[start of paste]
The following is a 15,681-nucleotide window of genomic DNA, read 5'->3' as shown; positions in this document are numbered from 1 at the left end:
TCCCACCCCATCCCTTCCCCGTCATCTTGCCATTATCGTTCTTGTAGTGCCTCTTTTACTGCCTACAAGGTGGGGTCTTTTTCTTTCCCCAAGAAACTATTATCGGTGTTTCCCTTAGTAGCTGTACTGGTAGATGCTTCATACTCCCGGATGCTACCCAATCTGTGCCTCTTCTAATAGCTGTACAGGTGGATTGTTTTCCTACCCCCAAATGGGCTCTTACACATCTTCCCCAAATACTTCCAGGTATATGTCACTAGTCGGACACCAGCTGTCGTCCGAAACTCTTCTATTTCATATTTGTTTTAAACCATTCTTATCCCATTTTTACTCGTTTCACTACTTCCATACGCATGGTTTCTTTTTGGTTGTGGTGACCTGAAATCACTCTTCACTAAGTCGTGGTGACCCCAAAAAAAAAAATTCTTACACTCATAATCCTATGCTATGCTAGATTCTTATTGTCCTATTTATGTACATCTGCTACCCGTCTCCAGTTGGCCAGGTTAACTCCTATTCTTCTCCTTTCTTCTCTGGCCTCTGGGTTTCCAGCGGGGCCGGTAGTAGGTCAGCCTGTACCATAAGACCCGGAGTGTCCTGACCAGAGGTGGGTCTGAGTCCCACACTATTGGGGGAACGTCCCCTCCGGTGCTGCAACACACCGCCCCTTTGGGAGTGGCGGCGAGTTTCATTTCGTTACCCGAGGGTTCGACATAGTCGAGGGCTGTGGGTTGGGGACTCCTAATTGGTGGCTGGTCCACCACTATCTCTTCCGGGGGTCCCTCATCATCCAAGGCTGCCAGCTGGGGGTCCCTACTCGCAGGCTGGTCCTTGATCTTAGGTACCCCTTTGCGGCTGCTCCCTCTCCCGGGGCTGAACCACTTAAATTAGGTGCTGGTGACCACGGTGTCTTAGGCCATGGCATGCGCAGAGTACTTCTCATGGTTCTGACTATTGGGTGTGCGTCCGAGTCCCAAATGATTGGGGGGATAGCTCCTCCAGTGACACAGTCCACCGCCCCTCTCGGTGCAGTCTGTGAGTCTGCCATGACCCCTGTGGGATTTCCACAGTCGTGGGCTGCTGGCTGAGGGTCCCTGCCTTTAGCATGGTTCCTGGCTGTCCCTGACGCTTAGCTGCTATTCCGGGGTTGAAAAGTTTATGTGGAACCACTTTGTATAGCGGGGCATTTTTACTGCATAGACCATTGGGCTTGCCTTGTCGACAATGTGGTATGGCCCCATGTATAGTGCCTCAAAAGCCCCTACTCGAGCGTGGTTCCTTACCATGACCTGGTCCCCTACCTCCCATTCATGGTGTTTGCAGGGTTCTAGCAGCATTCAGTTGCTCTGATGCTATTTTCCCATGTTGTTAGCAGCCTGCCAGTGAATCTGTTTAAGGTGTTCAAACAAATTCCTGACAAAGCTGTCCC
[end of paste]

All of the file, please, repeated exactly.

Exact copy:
The following is a 15,681-nucleotide window of genomic DNA, read 5'->3' as shown; positions in this document are numbered from 1 at the left end:
TCCCACCCCATCCCTTCCCCGTCATCTTGCCATTATCGTTCTTGTAGTGCCTCTTTTACTGCCTACAAGGTGGGGTCTTTTTCTTTCCCCAAGAAACTATTATCGGTGTTTCCCTTAGTAGCTGTACTGGTAGATGCTTCATACTCCCGGATGCTACCCAATCTGTGCCTCTTCTAATAGCTGTACAGGTGGATTGTTTTCCTACCCCCAAATGGGCTCTTACACATCTTCCCCAAATACTTCCAGGTATATGTCACTAGTCGGACACCAGCTGTCGTCCGAAACTCTTCTATTTCATATTTGTTTTAAACCATTCTTATCCCATTTTTACTCGTTTCACTACTTCCATACGCATGGTTTCTTTTTGGTTGTGGTGACCTGAAATCACTCTTCACTAAGTCGTGGTGACCCCAAAAAAAAAAATTCTTACACTCATAATCCTATGCTATGCTAGATTCTTATTGTCCTATTTATGTACATCTGCTACCCGTCTCCAGTTGGCCAGGTTAACTCCTATTCTTCTCCTTTCTTCTCTGGCCTCTGGGTTTCCAGCGGGGCCGGTAGTAGGTCAGCCTGTACCATAAGACCCGGAGTGTCCTGACCAGAGGTGGGTCTGAGTCCCACACTATTGGGGGAACGTCCCCTCCGGTGCTGCAACACACCGCCCCTTTGGGAGTGGCGGCGAGTTTCATTTCGTTACCCGAGGGTTCGACATAGTCGAGGGCTGTGGGTTGGGGACTCCTAATTGGTGGCTGGTCCACCACTATCTCTTCCGGGGGTCCCTCATCATCCAAGGCTGCCAGCTGGGGGTCCCTACTCGCAGGCTGGTCCTTGATCTTAGGTACCCCTTTGCGGCTGCTCCCTCTCCCGGGGCTGAACCACTTAAATTAGGTGCTGGTGACCACGGTGTCTTAGGCCATGGCATGCGCAGAGTACTTCTCATGGTTCTGACTATTGGGTGTGCGTCCGAGTCCCAAATGATTGGGGGGATAGCTCCTCCAGTGACACAGTCCACCGCCCCTCTCGGTGCAGTCTGTGAGTCTGCCATGACCCCTGTGGGATTTCCACAGTCGTGGGCTGCTGGCTGAGGGTCCCTGCCTTTAGCATGGTTCCTGGCTGTCCCTGACGCTTAGCTGCTATTCCGGGGTTGAAAAGTTTATGTGGAACCACTTTGTATAGCGGGGCATTTTTACTGCATAGACCATTGGGCTTGCCTTGTCGACAATGTGGTATGGCCCCATGTATAGTGCCTCAAAAGCCCCTACTCGAGCGTGGTTCCTTACCATGACCTGGTCCCCTACCTCCCATTCATGGTGTTTGCAGGGTTCTAGCAGCATTCAGTTGCTCTGATGCTATTTTCCCATGTTGTTAGCAGCCTGCCAGTGAATCTGTTTAAGGTGTTCAAACAAATTCCTGACAAAGCTGTCCC